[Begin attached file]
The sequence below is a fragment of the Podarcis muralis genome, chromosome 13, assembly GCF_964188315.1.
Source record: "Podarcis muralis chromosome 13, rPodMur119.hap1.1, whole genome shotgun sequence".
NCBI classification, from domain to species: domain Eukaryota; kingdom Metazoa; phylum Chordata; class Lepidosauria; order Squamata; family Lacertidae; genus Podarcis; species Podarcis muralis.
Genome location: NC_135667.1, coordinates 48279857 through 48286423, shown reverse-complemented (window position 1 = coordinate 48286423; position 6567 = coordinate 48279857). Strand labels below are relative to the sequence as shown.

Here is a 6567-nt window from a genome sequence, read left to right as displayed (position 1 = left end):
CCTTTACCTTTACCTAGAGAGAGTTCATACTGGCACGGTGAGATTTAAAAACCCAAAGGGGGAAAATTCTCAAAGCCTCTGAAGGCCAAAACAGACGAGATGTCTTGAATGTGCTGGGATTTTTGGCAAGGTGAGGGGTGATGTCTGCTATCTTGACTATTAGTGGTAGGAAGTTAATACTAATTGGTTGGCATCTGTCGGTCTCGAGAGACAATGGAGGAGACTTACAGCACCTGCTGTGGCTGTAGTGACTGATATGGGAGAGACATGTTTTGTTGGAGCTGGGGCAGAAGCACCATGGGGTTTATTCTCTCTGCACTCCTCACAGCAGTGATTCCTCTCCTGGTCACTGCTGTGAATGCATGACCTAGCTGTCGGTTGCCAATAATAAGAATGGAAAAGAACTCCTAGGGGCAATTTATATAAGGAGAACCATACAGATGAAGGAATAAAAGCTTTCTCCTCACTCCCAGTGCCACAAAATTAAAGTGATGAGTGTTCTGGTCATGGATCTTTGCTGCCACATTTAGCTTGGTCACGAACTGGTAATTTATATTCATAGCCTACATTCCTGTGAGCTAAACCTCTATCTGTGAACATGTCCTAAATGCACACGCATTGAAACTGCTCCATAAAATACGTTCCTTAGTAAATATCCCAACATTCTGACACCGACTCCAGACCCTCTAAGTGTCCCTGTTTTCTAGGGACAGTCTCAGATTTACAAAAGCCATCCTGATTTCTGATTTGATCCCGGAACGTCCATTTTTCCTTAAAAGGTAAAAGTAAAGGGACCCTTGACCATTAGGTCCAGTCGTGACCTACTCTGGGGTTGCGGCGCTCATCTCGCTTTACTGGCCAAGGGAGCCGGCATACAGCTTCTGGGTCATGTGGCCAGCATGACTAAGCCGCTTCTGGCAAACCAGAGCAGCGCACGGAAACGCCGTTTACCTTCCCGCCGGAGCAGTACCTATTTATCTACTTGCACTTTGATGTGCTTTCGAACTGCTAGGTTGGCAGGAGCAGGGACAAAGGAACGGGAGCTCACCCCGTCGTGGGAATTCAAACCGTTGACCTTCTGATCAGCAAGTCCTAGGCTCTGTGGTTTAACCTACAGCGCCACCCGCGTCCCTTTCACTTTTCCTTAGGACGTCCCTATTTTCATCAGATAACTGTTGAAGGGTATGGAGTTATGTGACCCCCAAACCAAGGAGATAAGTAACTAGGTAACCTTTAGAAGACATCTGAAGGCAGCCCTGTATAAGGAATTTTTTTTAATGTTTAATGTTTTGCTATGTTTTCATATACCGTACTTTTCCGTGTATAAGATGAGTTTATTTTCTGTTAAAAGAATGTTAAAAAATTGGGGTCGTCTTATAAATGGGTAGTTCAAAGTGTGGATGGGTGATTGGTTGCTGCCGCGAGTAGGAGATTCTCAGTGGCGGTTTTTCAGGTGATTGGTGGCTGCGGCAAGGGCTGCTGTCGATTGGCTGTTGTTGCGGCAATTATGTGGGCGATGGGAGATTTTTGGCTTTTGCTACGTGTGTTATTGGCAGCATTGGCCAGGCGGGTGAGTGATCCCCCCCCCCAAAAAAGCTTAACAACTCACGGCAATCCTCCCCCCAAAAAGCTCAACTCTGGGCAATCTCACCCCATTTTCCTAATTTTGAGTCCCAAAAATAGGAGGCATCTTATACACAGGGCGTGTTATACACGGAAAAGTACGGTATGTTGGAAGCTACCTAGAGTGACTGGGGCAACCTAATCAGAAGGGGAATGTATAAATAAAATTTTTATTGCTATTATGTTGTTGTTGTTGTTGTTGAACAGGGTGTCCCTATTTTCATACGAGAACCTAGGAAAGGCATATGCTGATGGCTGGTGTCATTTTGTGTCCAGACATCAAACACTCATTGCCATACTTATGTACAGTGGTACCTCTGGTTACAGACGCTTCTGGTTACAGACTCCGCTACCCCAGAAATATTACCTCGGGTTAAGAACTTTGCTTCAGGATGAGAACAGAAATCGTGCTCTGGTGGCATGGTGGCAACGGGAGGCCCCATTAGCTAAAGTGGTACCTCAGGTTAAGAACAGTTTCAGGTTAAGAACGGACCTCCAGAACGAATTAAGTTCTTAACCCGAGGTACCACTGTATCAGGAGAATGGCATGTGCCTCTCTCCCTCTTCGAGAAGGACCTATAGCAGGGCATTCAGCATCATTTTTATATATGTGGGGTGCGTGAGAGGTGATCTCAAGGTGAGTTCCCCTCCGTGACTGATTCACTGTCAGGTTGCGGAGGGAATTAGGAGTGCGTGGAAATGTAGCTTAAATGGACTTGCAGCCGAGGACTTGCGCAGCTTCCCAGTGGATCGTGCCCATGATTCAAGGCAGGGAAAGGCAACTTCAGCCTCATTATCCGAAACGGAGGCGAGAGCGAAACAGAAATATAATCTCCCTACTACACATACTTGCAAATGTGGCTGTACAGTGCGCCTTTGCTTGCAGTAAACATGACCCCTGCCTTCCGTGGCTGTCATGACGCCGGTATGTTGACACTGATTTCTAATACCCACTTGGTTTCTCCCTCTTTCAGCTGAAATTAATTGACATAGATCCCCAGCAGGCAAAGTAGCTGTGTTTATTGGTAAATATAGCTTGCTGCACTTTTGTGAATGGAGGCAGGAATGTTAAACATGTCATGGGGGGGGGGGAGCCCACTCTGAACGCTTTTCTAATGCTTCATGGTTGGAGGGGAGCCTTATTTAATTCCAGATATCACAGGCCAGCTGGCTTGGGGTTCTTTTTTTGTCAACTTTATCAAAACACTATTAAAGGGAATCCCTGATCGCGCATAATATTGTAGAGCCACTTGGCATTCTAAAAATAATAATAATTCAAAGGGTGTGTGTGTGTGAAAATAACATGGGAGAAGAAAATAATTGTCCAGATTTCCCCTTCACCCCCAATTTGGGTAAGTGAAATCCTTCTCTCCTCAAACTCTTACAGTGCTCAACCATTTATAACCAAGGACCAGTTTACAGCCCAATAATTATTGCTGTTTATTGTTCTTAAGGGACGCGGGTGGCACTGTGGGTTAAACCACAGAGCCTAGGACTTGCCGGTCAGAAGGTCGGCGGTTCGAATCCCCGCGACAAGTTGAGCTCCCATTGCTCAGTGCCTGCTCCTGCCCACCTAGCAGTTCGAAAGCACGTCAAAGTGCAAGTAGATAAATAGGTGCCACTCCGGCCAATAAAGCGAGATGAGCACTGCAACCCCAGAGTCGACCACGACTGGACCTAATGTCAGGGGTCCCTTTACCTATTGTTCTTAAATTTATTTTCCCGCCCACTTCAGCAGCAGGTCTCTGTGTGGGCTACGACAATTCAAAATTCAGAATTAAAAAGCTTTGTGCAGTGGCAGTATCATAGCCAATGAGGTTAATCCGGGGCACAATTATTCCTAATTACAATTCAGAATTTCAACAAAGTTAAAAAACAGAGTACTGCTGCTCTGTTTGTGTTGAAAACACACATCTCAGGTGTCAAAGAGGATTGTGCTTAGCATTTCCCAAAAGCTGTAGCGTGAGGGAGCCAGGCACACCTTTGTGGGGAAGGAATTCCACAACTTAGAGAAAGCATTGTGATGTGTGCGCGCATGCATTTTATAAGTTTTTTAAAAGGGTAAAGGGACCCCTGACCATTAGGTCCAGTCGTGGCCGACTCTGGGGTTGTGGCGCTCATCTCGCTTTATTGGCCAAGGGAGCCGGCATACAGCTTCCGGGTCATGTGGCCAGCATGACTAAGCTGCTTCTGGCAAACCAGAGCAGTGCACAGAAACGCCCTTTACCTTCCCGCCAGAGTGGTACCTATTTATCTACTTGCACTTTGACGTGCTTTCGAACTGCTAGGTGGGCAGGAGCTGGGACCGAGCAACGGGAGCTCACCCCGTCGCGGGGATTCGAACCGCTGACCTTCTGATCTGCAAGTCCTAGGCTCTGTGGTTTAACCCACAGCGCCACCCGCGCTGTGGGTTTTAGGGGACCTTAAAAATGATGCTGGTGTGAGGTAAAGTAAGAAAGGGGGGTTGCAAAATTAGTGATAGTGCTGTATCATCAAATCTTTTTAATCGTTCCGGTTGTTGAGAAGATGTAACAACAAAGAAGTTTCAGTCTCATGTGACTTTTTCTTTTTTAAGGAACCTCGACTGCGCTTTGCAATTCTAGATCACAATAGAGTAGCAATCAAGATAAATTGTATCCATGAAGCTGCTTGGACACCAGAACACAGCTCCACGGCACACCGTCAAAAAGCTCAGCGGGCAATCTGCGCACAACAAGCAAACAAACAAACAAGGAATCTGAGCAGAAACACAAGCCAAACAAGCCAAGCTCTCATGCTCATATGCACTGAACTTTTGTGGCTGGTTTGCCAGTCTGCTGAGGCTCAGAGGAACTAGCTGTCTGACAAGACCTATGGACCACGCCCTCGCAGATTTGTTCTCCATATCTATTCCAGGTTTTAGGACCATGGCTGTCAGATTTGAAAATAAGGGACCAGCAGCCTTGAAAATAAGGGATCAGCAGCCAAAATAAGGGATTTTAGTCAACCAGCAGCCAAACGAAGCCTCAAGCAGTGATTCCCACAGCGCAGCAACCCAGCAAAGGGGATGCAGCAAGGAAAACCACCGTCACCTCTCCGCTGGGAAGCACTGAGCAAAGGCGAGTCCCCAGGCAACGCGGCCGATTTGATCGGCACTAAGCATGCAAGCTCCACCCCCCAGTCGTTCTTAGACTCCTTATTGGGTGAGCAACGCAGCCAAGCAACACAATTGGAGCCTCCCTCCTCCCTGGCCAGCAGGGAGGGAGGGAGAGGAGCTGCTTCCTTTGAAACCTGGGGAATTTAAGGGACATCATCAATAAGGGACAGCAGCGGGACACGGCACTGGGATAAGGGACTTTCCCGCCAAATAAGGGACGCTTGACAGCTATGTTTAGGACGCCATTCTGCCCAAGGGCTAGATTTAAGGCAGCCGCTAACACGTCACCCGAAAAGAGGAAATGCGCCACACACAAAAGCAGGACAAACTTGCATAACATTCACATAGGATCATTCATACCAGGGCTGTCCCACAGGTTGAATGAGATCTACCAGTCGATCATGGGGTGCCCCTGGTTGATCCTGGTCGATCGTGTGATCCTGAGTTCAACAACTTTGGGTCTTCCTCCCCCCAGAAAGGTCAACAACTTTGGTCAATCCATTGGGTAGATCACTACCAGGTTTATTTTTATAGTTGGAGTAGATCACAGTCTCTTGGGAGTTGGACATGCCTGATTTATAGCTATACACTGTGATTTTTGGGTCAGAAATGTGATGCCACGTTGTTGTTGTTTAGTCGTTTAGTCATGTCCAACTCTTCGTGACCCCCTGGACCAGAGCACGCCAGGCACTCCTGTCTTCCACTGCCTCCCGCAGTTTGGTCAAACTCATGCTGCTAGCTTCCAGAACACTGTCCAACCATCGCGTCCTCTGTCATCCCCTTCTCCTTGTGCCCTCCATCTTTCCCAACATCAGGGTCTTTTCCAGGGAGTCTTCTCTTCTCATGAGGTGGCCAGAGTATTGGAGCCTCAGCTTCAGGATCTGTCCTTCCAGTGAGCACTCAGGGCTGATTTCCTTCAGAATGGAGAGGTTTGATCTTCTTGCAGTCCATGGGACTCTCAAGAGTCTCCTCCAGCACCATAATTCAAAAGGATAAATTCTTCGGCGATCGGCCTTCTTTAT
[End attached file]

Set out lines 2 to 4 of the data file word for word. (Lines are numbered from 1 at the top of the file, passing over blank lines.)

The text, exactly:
Source record: "Podarcis muralis chromosome 13, rPodMur119.hap1.1, whole genome shotgun sequence".
NCBI classification, from domain to species: domain Eukaryota; kingdom Metazoa; phylum Chordata; class Lepidosauria; order Squamata; family Lacertidae; genus Podarcis; species Podarcis muralis.
Genome location: NC_135667.1, coordinates 48279857 through 48286423, shown reverse-complemented (window position 1 = coordinate 48286423; position 6567 = coordinate 48279857). Strand labels below are relative to the sequence as shown.